Rear bogie bushings

  • For registered users, a Google custom search option has been added that will search across several dedicated GMC Motorhome sites including this forum, GMCMI.com, and bdub.net. To use it, either click the "G" icon at the bottom of the search dialog or select the "Google search" tab in the search results. This new feature is also useful when your search includes words that are shorter than the 4 letter minimum supported by the forum's built-in search engine.

1976GMC

Active member
Dec 16, 2017
246
30
28
Washington State
I'm working on refreshing all brake hardware on our MH this summer. While I was doing that, I've decided that I will definitely be replacing the bushings on the rear bogie pins in the near future. I recall some discussions on the forum as to which modern bushings fit the bogie pins on the GMCs. I will be looking up that information. The parts diagram shows that there are two sets of seals (outer and inner) on the bogie pins. Anyone knows the part numbers / sizes for those o-rings/seals? Also, does anyone have a good write-up (perhaps with photos) on how to remove the rear suspension and to get to the the rear bogie bushings? It looks like you have to take off the entrie control arm assemby off as a unit and work on it off the coach. Is this accurate? How do you get to the frame bolts on the passenger side? I have a 2.5 exhaust pipe running just about in the "C" channel of the frame on that side. Do I need to disassemble exhaust system in order to unbolt the central support bracket? As far as part numbers, I don't know if it makes a difference - I have the bogie pins with dual grease zerks on them. Does this require any additinal or different parts for this job?
I would love to hear back from anyone who has dealt with this. Thank you in advance.
 
It sounds like all your assumptions are correct. Driver's side is easier; passenger side is made difficult by the exhaust. I've worked around it before, but it sure is easier with the exhaust out of the way. It allows the use of an impact, which is great when you're working solo.

For seals, many vendors supply o-rings. I did the extra legwork to identify x-rings that fit instead. This is closer to the factory implementation. Info should be contained in my Palm Beach build thread.

IIRC, the COTS bushings you can use are for a detroit engine. Of course, it's only useful if your pins are perfect still, which isn't always the case. How much slop do you have? Early detection is probably the key.
 
It sounds like all your assumptions are correct. Driver's side is easier; passenger side is made difficult by the exhaust. I've worked around it before, but it sure is easier with the exhaust out of the way. It allows the use of an impact, which is great when you're working solo.

For seals, many vendors supply o-rings. I did the extra legwork to identify x-rings that fit instead. This is closer to the factory implementation. Info should be contained in my Palm Beach build thread.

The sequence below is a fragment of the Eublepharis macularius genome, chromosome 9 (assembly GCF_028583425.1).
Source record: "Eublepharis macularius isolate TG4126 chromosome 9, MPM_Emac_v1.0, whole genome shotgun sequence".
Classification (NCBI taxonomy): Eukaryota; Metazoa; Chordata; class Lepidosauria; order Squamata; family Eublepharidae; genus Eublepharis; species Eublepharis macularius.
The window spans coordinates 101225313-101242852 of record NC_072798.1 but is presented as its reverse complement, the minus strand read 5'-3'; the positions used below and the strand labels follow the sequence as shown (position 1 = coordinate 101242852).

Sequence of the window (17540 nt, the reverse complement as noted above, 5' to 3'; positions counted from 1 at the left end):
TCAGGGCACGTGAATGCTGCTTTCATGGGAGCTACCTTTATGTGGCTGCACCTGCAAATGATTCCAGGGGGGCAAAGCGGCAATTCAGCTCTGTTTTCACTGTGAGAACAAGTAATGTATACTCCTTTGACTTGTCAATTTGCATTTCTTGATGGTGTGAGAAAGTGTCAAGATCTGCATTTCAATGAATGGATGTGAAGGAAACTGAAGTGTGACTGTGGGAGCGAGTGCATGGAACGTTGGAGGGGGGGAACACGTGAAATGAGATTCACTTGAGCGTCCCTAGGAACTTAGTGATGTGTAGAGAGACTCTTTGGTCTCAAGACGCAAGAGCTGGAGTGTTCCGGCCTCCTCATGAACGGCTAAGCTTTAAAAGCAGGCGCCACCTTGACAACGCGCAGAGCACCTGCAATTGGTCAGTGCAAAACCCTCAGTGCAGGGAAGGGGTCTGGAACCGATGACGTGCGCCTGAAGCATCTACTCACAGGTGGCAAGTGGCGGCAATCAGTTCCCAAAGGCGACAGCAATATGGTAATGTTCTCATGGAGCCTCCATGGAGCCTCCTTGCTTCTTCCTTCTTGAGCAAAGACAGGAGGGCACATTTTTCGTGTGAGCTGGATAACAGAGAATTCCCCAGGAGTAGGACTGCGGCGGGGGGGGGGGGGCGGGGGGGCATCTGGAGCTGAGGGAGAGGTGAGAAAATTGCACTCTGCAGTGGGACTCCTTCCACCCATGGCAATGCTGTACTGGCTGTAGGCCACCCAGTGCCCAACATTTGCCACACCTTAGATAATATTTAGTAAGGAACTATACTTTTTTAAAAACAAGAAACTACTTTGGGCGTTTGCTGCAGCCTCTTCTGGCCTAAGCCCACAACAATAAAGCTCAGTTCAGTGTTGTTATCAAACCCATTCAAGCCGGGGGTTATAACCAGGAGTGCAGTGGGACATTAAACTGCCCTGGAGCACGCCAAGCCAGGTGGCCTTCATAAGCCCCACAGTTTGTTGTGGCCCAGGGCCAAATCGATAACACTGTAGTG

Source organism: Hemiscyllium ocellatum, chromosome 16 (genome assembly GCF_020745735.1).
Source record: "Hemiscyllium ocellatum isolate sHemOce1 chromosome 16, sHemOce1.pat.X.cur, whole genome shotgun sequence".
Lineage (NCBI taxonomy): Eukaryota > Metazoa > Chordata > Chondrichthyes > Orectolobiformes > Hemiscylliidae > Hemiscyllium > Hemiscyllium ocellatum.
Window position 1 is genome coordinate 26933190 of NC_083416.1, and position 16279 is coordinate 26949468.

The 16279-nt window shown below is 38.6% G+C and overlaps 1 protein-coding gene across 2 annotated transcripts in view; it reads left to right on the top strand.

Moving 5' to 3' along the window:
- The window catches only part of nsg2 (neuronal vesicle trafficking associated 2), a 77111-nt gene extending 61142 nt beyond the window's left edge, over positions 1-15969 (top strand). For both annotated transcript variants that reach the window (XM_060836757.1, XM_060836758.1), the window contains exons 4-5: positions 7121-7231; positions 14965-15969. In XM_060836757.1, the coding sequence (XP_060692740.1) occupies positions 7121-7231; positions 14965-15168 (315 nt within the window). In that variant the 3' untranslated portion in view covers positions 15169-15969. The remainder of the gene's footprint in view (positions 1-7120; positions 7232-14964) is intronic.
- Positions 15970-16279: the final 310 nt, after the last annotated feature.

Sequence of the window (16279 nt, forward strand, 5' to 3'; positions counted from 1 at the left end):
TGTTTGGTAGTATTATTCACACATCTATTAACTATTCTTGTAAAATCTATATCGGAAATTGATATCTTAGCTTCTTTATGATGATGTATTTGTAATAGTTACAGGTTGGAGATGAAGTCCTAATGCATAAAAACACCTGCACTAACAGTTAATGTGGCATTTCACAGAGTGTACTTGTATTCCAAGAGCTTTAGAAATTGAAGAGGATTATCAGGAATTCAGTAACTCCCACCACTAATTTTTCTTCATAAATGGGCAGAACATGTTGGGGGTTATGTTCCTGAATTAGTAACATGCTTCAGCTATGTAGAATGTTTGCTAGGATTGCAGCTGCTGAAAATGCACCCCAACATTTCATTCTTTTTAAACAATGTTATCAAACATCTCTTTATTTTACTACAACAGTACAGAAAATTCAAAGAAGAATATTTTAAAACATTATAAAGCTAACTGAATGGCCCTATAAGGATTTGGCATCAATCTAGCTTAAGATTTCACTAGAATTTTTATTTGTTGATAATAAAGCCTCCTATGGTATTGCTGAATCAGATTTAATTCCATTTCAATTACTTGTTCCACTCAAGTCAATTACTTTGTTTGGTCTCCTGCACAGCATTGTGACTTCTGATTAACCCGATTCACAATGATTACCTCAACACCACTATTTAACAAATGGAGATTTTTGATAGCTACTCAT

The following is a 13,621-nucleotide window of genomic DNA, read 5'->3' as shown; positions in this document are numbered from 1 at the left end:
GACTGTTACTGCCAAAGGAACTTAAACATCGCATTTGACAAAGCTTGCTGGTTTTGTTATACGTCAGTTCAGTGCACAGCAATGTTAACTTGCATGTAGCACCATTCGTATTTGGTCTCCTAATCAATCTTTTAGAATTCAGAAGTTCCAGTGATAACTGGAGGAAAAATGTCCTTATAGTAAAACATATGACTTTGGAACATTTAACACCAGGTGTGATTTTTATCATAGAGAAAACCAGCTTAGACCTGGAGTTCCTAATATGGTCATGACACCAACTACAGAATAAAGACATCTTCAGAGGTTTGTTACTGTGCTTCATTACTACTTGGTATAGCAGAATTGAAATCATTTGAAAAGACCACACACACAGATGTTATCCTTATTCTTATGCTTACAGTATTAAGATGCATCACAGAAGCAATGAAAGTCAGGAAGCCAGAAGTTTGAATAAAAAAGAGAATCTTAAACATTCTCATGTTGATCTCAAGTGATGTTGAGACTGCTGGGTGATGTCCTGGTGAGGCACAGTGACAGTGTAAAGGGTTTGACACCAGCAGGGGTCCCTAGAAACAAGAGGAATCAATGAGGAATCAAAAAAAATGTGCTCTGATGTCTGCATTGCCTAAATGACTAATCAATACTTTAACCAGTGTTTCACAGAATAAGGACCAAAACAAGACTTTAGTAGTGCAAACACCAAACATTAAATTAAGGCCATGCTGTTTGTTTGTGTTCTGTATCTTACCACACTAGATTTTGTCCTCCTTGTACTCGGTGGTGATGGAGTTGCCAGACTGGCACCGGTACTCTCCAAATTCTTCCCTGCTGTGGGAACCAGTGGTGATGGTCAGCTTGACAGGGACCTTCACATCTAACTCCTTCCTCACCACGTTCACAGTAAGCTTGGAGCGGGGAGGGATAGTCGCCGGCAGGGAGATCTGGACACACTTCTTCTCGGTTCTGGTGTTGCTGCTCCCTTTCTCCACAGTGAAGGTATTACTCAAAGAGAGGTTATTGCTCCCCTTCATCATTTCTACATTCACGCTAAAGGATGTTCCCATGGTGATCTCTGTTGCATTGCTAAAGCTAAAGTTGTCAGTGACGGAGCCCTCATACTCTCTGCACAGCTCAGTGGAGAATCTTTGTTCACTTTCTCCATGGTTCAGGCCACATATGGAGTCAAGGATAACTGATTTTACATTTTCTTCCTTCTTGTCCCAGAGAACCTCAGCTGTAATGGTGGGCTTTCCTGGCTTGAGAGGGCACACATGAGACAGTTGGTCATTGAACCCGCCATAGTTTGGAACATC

IIRC, the COTS bushings you can use are for a detroit engine. Of course, it's only useful if your pins are perfect still, which isn't always the case. How much slop do you have? Early detection is probably the key.
Two stroke (8v92) rod bushings IIRC, and they will need to be reamed after install.
 
  • Like
Reactions: tmsnyder
I had to do a rebuild on my bogies. Its quite the chore but when you are done you are good-to-go and confident

I had a machine shop remove and press the new bushings in

 
Last edited:
This is great info. Thank you all. Having pulled all brakes off the rear wheels I'm getting much better aquainted with all the parts back there. It will help when I get to tackle rear bogie bushings.
I will measure the control arm slop and let you know. It feels that one is a little worse than others
 
Really the most critical part is the TOP HAT that sets the play in the arms. This typically freezes up and no adjustment can be made then until it is free'd up

I think every coach would benefit from a bogie set dis-assembly, cleaning and freeing up of parts and re-assembly
 
I wonder how much grease actually stays between the bushing and the pin in the contact area. The bogie movement is typically quite small (about +/- 2.5 degrees) and the pressure of coach weight and airspring forces is only along a thin line. This farmboy mechanic's mind's eye can see the grease being forced out with no way of the rotation pulling any replacement grease back in leading to wear.

If they gave a way to spin the pins half a turn that would provide a way to pull fresh grease into the contact area. It might have been a good place to have a liquid oil as lube rather than grease.

I had mine pins done shortly after purchasing the coach. With 40,000 miles and lots of grease pumped in them, I have one that is worn again.

Just my take on it.
 
You could machine an opposing slot in the pin head and somehow rotate the pin in-situ.
DSC03113.JPG

or drill access holes in the frame
Drill the rear of the pin to the grease channel
tap for a zerk
Grease from rear of bogie thru access hole in frame
Seems like a great way to flow grease thru the bushing channel

I have a set of pins to experiment on, maybe I will inquire at the machine shop
 
Last edited:
Really the most critical part is the TOP HAT that sets the play in the arms. This typically freezes up and no adjustment can be made then until it is free'd up

I think every coach would benefit from a bogie set dis-assembly, cleaning and freeing up of parts and re-assembly
Forgive my ignorance, but what is the TOP HAT you're referring to?
 
The top hats are part # 12
DSC00544.JPGtop hat.jpg

DSC02931.JPG
DSC02932.JPG
DSC02933.JPG

They should float free, and they do, for months, but then kinda of harden into place
Then the play cant be adjusted out
 
Last edited:
  • Like
Reactions: 1976GMC